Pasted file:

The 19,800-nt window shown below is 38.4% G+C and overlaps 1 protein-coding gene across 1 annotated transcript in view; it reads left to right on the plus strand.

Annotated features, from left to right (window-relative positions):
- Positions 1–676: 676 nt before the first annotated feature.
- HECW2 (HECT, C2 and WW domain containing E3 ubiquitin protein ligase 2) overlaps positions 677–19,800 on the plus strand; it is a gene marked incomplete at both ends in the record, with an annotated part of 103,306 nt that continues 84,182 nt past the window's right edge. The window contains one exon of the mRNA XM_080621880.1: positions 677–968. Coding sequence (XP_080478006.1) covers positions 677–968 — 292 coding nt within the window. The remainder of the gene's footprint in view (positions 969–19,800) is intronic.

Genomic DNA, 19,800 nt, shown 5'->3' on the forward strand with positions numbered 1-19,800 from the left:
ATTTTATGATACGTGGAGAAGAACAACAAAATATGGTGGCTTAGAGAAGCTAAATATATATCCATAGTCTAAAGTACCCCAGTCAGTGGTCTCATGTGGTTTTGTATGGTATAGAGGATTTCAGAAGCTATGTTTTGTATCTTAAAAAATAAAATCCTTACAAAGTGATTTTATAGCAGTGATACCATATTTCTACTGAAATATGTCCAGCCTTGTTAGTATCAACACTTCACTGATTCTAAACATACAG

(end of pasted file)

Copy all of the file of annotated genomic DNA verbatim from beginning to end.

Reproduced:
The 19,800-nt window shown below is 38.4% G+C and overlaps 1 protein-coding gene across 1 annotated transcript in view; it reads left to right on the plus strand.

Annotated features, from left to right (window-relative positions):
- Positions 1–676: 676 nt before the first annotated feature.
- HECW2 (HECT, C2 and WW domain containing E3 ubiquitin protein ligase 2) overlaps positions 677–19,800 on the plus strand; it is a gene marked incomplete at both ends in the record, with an annotated part of 103,306 nt that continues 84,182 nt past the window's right edge. The window contains one exon of the mRNA XM_080621880.1: positions 677–968. Coding sequence (XP_080478006.1) covers positions 677–968 — 292 coding nt within the window. The remainder of the gene's footprint in view (positions 969–19,800) is intronic.

Genomic DNA, 19,800 nt, shown 5'->3' on the forward strand with positions numbered 1-19,800 from the left:
ATTTTATGATACGTGGAGAAGAACAACAAAATATGGTGGCTTAGAGAAGCTAAATATATATCCATAGTCTAAAGTACCCCAGTCAGTGGTCTCATGTGGTTTTGTATGGTATAGAGGATTTCAGAAGCTATGTTTTGTATCTTAAAAAATAAAATCCTTACAAAGTGATTTTATAGCAGTGATACCATATTTCTACTGAAATATGTCCAGCCTTGTTAGTATCAACACTTCACTGATTCTAAACATACAG